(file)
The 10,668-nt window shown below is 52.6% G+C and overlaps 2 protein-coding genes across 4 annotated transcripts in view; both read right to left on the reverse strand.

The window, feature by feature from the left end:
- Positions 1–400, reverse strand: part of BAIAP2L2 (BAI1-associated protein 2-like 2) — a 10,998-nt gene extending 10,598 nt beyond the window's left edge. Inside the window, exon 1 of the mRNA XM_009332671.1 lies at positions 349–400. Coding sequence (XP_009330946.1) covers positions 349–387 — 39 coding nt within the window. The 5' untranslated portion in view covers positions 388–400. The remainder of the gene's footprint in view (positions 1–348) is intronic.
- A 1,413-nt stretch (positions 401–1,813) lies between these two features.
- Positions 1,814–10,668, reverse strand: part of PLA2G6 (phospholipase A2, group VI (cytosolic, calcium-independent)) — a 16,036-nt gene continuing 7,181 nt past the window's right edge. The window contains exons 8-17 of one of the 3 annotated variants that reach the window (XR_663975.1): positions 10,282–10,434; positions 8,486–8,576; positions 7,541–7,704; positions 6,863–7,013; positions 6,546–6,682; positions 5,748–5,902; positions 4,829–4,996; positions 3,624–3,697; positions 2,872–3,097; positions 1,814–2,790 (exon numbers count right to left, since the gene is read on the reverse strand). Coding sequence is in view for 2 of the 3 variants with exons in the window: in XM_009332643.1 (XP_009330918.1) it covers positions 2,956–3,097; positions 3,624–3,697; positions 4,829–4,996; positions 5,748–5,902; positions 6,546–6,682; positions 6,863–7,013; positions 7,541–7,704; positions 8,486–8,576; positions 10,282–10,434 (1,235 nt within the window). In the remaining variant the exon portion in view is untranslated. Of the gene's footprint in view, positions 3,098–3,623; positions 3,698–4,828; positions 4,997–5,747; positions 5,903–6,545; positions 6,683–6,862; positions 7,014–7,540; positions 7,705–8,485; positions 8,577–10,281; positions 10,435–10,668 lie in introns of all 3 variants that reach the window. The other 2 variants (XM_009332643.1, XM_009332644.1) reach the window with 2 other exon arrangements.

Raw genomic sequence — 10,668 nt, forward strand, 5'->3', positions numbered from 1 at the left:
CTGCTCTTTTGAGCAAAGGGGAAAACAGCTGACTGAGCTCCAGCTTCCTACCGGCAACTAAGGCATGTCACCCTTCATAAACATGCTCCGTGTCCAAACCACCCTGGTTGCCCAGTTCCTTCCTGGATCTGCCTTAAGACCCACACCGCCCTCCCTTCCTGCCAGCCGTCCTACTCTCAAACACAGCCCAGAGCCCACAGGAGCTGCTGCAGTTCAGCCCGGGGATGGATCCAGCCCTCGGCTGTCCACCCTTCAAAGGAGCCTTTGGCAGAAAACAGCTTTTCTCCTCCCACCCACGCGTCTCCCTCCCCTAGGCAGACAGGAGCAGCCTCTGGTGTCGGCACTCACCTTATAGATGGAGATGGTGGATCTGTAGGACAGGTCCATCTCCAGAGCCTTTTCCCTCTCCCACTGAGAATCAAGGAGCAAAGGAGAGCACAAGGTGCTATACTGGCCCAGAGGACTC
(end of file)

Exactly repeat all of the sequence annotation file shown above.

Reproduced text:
The 10,668-nt window shown below is 52.6% G+C and overlaps 2 protein-coding genes across 4 annotated transcripts in view; both read right to left on the reverse strand.

The window, feature by feature from the left end:
- Positions 1–400, reverse strand: part of BAIAP2L2 (BAI1-associated protein 2-like 2) — a 10,998-nt gene extending 10,598 nt beyond the window's left edge. Inside the window, exon 1 of the mRNA XM_009332671.1 lies at positions 349–400. Coding sequence (XP_009330946.1) covers positions 349–387 — 39 coding nt within the window. The 5' untranslated portion in view covers positions 388–400. The remainder of the gene's footprint in view (positions 1–348) is intronic.
- A 1,413-nt stretch (positions 401–1,813) lies between these two features.
- Positions 1,814–10,668, reverse strand: part of PLA2G6 (phospholipase A2, group VI (cytosolic, calcium-independent)) — a 16,036-nt gene continuing 7,181 nt past the window's right edge. The window contains exons 8-17 of one of the 3 annotated variants that reach the window (XR_663975.1): positions 10,282–10,434; positions 8,486–8,576; positions 7,541–7,704; positions 6,863–7,013; positions 6,546–6,682; positions 5,748–5,902; positions 4,829–4,996; positions 3,624–3,697; positions 2,872–3,097; positions 1,814–2,790 (exon numbers count right to left, since the gene is read on the reverse strand). Coding sequence is in view for 2 of the 3 variants with exons in the window: in XM_009332643.1 (XP_009330918.1) it covers positions 2,956–3,097; positions 3,624–3,697; positions 4,829–4,996; positions 5,748–5,902; positions 6,546–6,682; positions 6,863–7,013; positions 7,541–7,704; positions 8,486–8,576; positions 10,282–10,434 (1,235 nt within the window). In the remaining variant the exon portion in view is untranslated. Of the gene's footprint in view, positions 3,098–3,623; positions 3,698–4,828; positions 4,997–5,747; positions 5,903–6,545; positions 6,683–6,862; positions 7,014–7,540; positions 7,705–8,485; positions 8,577–10,281; positions 10,435–10,668 lie in introns of all 3 variants that reach the window. The other 2 variants (XM_009332643.1, XM_009332644.1) reach the window with 2 other exon arrangements.

Raw genomic sequence — 10,668 nt, forward strand, 5'->3', positions numbered from 1 at the left:
CTGCTCTTTTGAGCAAAGGGGAAAACAGCTGACTGAGCTCCAGCTTCCTACCGGCAACTAAGGCATGTCACCCTTCATAAACATGCTCCGTGTCCAAACCACCCTGGTTGCCCAGTTCCTTCCTGGATCTGCCTTAAGACCCACACCGCCCTCCCTTCCTGCCAGCCGTCCTACTCTCAAACACAGCCCAGAGCCCACAGGAGCTGCTGCAGTTCAGCCCGGGGATGGATCCAGCCCTCGGCTGTCCACCCTTCAAAGGAGCCTTTGGCAGAAAACAGCTTTTCTCCTCCCACCCACGCGTCTCCCTCCCCTAGGCAGACAGGAGCAGCCTCTGGTGTCGGCACTCACCTTATAGATGGAGATGGTGGATCTGTAGGACAGGTCCATCTCCAGAGCCTTTTCCCTCTCCCACTGAGAATCAAGGAGCAAAGGAGAGCACAAGGTGCTATACTGGCCCAGAGGACTC